[ACCEPTED]-Text cleaning and replacement: delete \n from a text in Java-string

Accepted answer
Score: 43

Hooknc is right. I'd just like to post a 19 little explanation:

"\\n" translates to "\n" after 18 the compiler is done (since you escape the 17 backslash). So the regex engine sees "\n" and 16 thinks new line, and would remove those 15 (and not the literal "\n" you have).

"\n" translates 14 to a real new line by the compiler. So the 13 new line character is send to the regex 12 engine.

"\\\\n" is ugly, but right. The compiler 11 removes the escape sequences, so the regex 10 engine sees "\\n". The regex engine sees 9 the two backslashes and knows that the first 8 one escapes it so that translates to checking 7 for the literal characters '\' and 'n', giving 6 you the desired result.

Java is nice (it's 5 the language I work in) but having to think 4 to basically double-escape regexes can be 3 a real challenge. For extra fun, it seems 2 StackOverflow likes to try to translate 1 backslashes too.

Score: 22

I think you need to add a couple more slashies...

String string;
string = string.replaceAll("\\\\n", "");

Explanation: The 19 number of slashies has to do with the fact 18 that "\n" by itself is a controlled character 17 in Java.

So to get the real characters of 16 "\n" somewhere we need to use "\n". Which 15 if printed out with give us: "\"

You're looking 14 to replace all "\n" in your file. But you're 13 not looking to replace the control "\n". So 12 you tried "\n" which will be converted into 11 the characters "\n". Great, but maybe not 10 so much. My guess is that the replaceAll 9 method will actually create a Regular Expression 8 now using the "\n" characters which will 7 be misread as the control character "\n".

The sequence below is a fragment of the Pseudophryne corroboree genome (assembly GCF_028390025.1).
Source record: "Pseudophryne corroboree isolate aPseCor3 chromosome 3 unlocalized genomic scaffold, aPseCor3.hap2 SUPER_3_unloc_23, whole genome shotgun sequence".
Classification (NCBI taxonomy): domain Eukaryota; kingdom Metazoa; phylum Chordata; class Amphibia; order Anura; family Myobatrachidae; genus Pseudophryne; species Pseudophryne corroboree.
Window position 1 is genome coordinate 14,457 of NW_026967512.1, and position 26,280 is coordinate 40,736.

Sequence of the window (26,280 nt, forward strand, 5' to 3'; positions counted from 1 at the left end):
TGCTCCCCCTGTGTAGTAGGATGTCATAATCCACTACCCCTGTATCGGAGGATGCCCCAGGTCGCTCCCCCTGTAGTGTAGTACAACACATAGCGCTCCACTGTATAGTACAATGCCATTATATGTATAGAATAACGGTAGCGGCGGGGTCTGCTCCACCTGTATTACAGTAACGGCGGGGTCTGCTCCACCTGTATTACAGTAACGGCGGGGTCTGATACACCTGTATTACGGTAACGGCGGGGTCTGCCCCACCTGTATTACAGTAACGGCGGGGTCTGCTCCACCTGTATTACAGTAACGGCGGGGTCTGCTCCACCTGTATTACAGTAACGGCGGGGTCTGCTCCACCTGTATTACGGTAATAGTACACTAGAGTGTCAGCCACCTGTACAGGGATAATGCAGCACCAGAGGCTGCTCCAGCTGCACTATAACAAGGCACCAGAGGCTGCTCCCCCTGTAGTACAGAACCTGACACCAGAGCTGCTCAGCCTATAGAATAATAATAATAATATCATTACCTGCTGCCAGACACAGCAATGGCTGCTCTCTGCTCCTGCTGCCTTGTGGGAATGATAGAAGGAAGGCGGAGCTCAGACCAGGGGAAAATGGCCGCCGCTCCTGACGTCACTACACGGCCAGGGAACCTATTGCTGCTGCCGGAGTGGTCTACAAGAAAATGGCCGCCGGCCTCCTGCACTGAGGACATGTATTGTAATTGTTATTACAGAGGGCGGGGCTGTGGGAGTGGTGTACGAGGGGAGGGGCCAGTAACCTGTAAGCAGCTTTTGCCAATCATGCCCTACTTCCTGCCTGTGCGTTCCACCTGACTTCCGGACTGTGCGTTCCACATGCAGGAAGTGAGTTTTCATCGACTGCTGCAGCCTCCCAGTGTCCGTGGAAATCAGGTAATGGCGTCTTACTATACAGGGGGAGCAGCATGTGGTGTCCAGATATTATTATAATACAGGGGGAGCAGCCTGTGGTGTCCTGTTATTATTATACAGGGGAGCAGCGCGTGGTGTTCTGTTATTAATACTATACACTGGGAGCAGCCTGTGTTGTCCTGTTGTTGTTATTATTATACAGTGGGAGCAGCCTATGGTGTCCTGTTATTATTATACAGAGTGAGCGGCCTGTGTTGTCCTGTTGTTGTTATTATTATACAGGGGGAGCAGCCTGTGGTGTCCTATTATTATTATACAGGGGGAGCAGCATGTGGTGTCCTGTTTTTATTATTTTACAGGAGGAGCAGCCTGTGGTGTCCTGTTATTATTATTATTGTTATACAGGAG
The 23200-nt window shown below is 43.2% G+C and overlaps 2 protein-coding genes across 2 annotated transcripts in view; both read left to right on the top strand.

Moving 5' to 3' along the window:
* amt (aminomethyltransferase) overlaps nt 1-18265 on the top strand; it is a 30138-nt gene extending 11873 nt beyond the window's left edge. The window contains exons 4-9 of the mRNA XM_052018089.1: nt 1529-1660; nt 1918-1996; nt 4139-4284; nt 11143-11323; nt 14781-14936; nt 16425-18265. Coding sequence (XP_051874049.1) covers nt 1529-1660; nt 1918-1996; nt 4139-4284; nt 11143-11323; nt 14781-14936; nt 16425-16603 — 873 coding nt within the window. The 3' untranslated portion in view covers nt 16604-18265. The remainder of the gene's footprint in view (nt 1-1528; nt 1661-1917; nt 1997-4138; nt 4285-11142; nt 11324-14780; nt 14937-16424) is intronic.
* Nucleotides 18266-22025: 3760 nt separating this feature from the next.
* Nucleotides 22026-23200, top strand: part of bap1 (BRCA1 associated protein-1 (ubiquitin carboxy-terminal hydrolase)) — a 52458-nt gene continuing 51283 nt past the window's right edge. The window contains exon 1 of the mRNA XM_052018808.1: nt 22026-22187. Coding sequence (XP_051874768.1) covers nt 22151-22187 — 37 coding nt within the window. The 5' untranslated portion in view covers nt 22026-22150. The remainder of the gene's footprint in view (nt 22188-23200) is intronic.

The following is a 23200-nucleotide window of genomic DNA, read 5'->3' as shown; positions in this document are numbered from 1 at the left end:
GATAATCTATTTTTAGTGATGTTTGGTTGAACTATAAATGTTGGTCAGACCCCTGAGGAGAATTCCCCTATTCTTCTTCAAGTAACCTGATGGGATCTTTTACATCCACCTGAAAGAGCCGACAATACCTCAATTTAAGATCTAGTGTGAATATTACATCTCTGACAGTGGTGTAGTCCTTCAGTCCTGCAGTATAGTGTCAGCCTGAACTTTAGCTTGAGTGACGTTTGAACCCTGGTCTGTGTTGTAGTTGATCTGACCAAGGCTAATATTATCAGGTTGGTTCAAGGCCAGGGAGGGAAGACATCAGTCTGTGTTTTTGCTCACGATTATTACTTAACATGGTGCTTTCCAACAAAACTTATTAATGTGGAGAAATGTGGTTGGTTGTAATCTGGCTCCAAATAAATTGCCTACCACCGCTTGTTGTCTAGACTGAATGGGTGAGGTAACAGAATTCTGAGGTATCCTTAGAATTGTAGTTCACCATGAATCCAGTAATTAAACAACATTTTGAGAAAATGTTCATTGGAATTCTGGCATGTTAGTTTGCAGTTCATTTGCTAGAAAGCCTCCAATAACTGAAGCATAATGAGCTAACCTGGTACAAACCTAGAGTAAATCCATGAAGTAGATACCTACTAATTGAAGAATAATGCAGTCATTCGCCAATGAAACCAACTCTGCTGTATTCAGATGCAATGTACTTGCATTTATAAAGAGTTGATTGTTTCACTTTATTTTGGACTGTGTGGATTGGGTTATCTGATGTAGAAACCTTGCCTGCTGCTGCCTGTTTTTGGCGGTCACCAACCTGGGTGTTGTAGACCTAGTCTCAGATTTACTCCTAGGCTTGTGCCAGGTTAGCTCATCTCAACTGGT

Whew, almost 6 done.

Using replaceAll("\\n", "") will first 5 convert "\\n" -> "\n" which will be used 4 by the Regular Expression. The "\n" will 3 then be used in the Regular Expression and 2 actually represents your text of "\n". Which 1 is what you're looking to replace.

Score: 11

Instead of String.replaceAll(), which uses 4 regular expressions, you might be better 3 off using String.replace(), which does simple 2 string substitution (if you are using at 1 least Java 1.5).

String replacement = string.replace("\\n", "");

should do what you want.

Score: 3
string = string.replaceAll(""+(char)10, " ");


Score: 2

Try this. Hope it helps.

raw = raw.replaceAll("\t", "");
raw = raw.replaceAll("\n", "");
raw = raw.replaceAll("\r", "");


Score: 1

The other answers have sufficiently covered 14 how to do this with replaceAll, and how you need to 13 escape backslashes as necessary.

Since 1.5., there 12 is also String.replace(CharSequence, CharSequence) that performs literal string replacement. This 11 can greatly simplify many problem of string 10 replacements, because there is no need to 9 escape any regular expression metacharacters 8 like ., *, |, and yes, \ itself.

Thus, given 7 a string that can contain the substring 6 "\n" (not '\n'), we can delete them as follows:

String before = "Hi!\\n How are you?\\n I'm \n   good!";
// Hi!\n How are you?\n I'm 
//   good!

String after = before.replace("\\n", "");

// Hi! How are you? I'm 
//   good!

Note 5 that if you insist on using replaceAll, you can prevent 4 the ugliness by using Pattern.quote:

    before.replaceAll(Pattern.quote("\\n"), "")
// Hi! How are you? I'm 
//   good!

You should also use 3 Pattern.quote when you're given an arbitrary string that 2 must be matched literally instead of as 1 a regular expression pattern.

Score: 1

I used this solution to solve that problem:

String replacement = str.replaceAll("[\n\r]", "");


Score: 0

Normally \n works fine. Otherwise you can 4 opt for multiple replaceAll statements. first 3 apply one replaceAll on the text, and then 2 reapply replaceAll again on the text. Should 1 do what you are looking for.

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